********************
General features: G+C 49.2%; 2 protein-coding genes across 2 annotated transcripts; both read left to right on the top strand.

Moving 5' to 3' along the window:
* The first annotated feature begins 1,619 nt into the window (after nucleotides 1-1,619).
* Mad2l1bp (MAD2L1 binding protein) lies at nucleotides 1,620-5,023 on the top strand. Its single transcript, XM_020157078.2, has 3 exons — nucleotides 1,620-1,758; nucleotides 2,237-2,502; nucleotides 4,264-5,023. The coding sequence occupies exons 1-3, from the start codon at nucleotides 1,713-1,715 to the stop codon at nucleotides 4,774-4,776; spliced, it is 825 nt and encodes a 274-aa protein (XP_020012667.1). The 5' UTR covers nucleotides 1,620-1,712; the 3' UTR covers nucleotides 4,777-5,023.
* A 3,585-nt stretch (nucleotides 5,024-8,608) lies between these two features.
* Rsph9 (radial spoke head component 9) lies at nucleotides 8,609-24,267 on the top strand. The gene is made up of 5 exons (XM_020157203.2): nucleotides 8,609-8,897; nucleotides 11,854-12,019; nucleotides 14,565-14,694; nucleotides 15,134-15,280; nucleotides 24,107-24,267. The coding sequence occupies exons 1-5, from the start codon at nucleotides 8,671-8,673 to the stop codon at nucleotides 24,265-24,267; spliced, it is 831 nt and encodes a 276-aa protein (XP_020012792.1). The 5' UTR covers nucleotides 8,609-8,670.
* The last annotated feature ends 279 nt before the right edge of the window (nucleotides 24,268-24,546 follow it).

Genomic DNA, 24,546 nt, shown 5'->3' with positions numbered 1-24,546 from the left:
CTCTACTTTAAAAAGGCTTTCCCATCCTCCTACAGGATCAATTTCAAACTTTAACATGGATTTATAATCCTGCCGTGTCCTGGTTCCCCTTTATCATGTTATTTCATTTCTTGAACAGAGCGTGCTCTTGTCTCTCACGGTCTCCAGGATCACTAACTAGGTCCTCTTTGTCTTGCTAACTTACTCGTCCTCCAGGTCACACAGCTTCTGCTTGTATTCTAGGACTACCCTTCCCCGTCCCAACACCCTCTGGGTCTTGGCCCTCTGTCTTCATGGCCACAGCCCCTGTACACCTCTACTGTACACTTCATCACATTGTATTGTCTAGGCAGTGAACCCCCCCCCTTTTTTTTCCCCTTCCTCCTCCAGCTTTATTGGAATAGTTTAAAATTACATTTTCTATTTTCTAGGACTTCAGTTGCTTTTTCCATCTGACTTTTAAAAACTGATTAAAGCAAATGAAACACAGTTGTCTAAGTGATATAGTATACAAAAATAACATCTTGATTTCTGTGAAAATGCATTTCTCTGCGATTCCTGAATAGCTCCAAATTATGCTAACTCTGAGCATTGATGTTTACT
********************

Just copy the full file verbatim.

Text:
General features: G+C 49.2%; 2 protein-coding genes across 2 annotated transcripts; both read left to right on the top strand.

Moving 5' to 3' along the window:
* The first annotated feature begins 1,619 nt into the window (after nucleotides 1-1,619).
* Mad2l1bp (MAD2L1 binding protein) lies at nucleotides 1,620-5,023 on the top strand. Its single transcript, XM_020157078.2, has 3 exons — nucleotides 1,620-1,758; nucleotides 2,237-2,502; nucleotides 4,264-5,023. The coding sequence occupies exons 1-3, from the start codon at nucleotides 1,713-1,715 to the stop codon at nucleotides 4,774-4,776; spliced, it is 825 nt and encodes a 274-aa protein (XP_020012667.1). The 5' UTR covers nucleotides 1,620-1,712; the 3' UTR covers nucleotides 4,777-5,023.
* A 3,585-nt stretch (nucleotides 5,024-8,608) lies between these two features.
* Rsph9 (radial spoke head component 9) lies at nucleotides 8,609-24,267 on the top strand. The gene is made up of 5 exons (XM_020157203.2): nucleotides 8,609-8,897; nucleotides 11,854-12,019; nucleotides 14,565-14,694; nucleotides 15,134-15,280; nucleotides 24,107-24,267. The coding sequence occupies exons 1-5, from the start codon at nucleotides 8,671-8,673 to the stop codon at nucleotides 24,265-24,267; spliced, it is 831 nt and encodes a 276-aa protein (XP_020012792.1). The 5' UTR covers nucleotides 8,609-8,670.
* The last annotated feature ends 279 nt before the right edge of the window (nucleotides 24,268-24,546 follow it).

Genomic DNA, 24,546 nt, shown 5'->3' with positions numbered 1-24,546 from the left:
CTCTACTTTAAAAAGGCTTTCCCATCCTCCTACAGGATCAATTTCAAACTTTAACATGGATTTATAATCCTGCCGTGTCCTGGTTCCCCTTTATCATGTTATTTCATTTCTTGAACAGAGCGTGCTCTTGTCTCTCACGGTCTCCAGGATCACTAACTAGGTCCTCTTTGTCTTGCTAACTTACTCGTCCTCCAGGTCACACAGCTTCTGCTTGTATTCTAGGACTACCCTTCCCCGTCCCAACACCCTCTGGGTCTTGGCCCTCTGTCTTCATGGCCACAGCCCCTGTACACCTCTACTGTACACTTCATCACATTGTATTGTCTAGGCAGTGAACCCCCCCCCTTTTTTTTCCCCTTCCTCCTCCAGCTTTATTGGAATAGTTTAAAATTACATTTTCTATTTTCTAGGACTTCAGTTGCTTTTTCCATCTGACTTTTAAAAACTGATTAAAGCAAATGAAACACAGTTGTCTAAGTGATATAGTATACAAAAATAACATCTTGATTTCTGTGAAAATGCATTTCTCTGCGATTCCTGAATAGCTCCAAATTATGCTAACTCTGAGCATTGATGTTTACT